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the goofy celebrity thames that nobody understands or can pronounce. >> right. >> where does it come from? >> edward is bill late father's name as well as my father's name and duke, i don't know there was something about it, we loved it, and when we did a little research we found it meant leader and thought it was cooler, sounded like a strong cool name. >> you were inside the delivery room with the surrogate. >> we were. >> what was that experience like? >> we're very close with her. her name is delphine, a wonderful person, gave us the greatest gift in the world. we were there with her, and she's had two children before. two of her own kids, so the delivery thing, thank god, was pretty easy for her. it was wonderful. when he came into the world it was like we just started hysterically crying tears of joy. it was pretty emotional >> you think he looks like either one of you? >> i think more like bill. >> yeah. >> i think he looks more like bill which is a good thing. i don't want a boy version of myself. >> let's talk about this journey. you and i were speaking about what a year it has been. >> yeah. >> here almost a year ago.
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do you remember that day? you were brave, but you must have been so afraid. >> i was afraid and sitting in this chair and i had tissues under my leg just in case i started crying. it's just amazing to think that, you know, i was reflecting on it the other day, too, in one year so much has happened. it's funny. this was the best year of my life because of the baby, and it was the worst year of my life because of the breast cancer, but it just goes to show that if you're just strong and you're positive, great things can come out of the darkest time in your life. >> and you have a message for folks today because -- >> yeah. >> -- really learned something through this experience. >> absolutely and that's why i left duke last night and i'm here in new york. tomorrow is do it for the girls day. we're encouraging women to give themselves a breast self-exam and really think about early detection. early detection is everything. it's what saved my life, and i think a lot of people don't realize that if you detect breast cancer early, you have a 98% chance five-year survival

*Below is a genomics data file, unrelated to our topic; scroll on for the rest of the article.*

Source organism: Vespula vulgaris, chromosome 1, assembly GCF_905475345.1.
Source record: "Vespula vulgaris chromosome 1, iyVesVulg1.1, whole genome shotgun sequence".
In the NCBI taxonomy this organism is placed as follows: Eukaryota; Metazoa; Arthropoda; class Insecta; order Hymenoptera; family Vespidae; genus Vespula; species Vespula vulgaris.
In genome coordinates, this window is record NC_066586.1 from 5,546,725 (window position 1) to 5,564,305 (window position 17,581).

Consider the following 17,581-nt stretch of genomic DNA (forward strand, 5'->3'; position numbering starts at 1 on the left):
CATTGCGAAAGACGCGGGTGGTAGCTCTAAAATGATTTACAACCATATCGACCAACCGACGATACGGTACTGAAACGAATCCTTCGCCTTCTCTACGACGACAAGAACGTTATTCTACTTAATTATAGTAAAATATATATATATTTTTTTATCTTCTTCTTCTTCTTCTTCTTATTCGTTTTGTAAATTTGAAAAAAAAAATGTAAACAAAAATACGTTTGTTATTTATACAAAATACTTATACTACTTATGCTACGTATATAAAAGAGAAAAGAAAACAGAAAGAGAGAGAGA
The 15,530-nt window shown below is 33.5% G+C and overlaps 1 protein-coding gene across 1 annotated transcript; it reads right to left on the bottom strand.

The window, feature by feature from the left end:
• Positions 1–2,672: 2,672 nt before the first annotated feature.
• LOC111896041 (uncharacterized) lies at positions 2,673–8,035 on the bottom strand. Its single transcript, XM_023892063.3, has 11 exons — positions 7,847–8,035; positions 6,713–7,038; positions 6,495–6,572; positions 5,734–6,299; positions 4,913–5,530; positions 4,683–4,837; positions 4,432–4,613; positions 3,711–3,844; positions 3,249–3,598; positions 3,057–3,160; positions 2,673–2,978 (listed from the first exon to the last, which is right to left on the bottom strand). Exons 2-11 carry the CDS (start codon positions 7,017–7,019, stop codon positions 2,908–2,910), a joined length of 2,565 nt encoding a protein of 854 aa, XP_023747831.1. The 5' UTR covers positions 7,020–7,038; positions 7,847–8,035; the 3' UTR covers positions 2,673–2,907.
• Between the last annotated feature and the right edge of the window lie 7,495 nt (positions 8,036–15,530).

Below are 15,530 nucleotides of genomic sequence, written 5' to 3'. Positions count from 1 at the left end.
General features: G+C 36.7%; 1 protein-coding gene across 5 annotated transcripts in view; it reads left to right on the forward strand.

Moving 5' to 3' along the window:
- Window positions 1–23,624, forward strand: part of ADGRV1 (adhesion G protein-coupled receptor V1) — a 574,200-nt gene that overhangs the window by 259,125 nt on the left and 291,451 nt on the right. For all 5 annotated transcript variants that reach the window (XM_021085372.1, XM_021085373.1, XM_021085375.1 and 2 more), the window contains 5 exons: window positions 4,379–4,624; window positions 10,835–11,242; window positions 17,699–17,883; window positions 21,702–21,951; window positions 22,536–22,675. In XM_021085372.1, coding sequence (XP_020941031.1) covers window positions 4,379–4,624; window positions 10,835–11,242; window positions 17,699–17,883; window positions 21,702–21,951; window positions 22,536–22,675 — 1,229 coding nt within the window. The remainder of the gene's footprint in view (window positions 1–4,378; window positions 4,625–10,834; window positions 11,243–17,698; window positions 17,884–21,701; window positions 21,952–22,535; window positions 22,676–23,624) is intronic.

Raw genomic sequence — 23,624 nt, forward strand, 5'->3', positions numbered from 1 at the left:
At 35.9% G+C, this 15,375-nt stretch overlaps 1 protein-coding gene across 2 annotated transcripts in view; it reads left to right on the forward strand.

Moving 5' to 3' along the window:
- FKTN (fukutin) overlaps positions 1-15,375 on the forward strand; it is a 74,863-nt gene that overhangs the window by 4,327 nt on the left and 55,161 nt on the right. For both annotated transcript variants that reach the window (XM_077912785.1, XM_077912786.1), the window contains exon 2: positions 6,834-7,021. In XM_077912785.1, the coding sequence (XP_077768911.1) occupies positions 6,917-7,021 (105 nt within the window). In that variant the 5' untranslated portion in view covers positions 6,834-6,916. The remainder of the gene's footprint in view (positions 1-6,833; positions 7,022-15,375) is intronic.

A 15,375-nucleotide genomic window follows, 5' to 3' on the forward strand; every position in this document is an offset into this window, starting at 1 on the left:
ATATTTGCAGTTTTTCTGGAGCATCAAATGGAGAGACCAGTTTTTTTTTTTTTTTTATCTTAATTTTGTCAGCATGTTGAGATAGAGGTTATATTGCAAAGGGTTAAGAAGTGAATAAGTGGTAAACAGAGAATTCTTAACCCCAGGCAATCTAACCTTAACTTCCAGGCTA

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rate. 98%. that's incredible so you've just got to find it early. >> you're what, 36 or something? >> 36 when i was diagnosed. no family history. >> if not for the ivf you probably would not have thought you needed to have a mammogram. >> absolutely. that's why i got the mammogram is through the ivf and thank god i did it. thank god i did it. i hear stories all the time. it seems like a lot of younger women are getting breast cancer now, and you really -- so many women come up to me, i have to tell you, how did you find your breast cancer, and they found it themselves. a lot of women find it themselves. they find a lump. so you've got to do breast self-exams. you have to do it once a month. >> are you one of those people who thinks if you have a gut feeling, if you feel like something is wrong, check it out? >> you absolutely should. i've got to tell you, even if you don't think something's wrong, talk to your doctor and say listen, i'm this age. i have this family history or i don't have a family history. what can i be doing? when should i get a mammogram? questions that can save your life >> a very important message.